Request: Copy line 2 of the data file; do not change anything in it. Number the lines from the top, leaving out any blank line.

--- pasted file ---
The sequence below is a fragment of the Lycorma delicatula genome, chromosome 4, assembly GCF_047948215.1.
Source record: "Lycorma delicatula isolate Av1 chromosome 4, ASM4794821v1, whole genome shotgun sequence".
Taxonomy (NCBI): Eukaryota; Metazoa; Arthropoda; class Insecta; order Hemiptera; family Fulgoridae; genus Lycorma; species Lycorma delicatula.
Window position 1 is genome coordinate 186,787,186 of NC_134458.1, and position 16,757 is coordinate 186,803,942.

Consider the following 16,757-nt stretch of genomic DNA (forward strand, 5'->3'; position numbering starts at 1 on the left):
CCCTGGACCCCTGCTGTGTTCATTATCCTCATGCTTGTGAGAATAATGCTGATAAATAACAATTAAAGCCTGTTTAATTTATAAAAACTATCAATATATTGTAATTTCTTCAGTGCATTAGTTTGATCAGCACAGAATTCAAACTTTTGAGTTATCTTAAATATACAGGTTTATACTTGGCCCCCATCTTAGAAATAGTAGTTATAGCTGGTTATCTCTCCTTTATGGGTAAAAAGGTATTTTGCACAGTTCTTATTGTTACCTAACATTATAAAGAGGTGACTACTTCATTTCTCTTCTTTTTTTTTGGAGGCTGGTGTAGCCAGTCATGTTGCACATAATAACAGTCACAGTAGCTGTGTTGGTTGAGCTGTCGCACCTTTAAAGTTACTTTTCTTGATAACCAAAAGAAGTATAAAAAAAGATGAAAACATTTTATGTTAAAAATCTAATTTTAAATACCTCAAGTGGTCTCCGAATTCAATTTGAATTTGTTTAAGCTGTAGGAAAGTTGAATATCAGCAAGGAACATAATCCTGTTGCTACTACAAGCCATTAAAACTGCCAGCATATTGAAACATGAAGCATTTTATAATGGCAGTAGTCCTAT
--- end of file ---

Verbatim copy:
Source record: "Lycorma delicatula isolate Av1 chromosome 4, ASM4794821v1, whole genome shotgun sequence".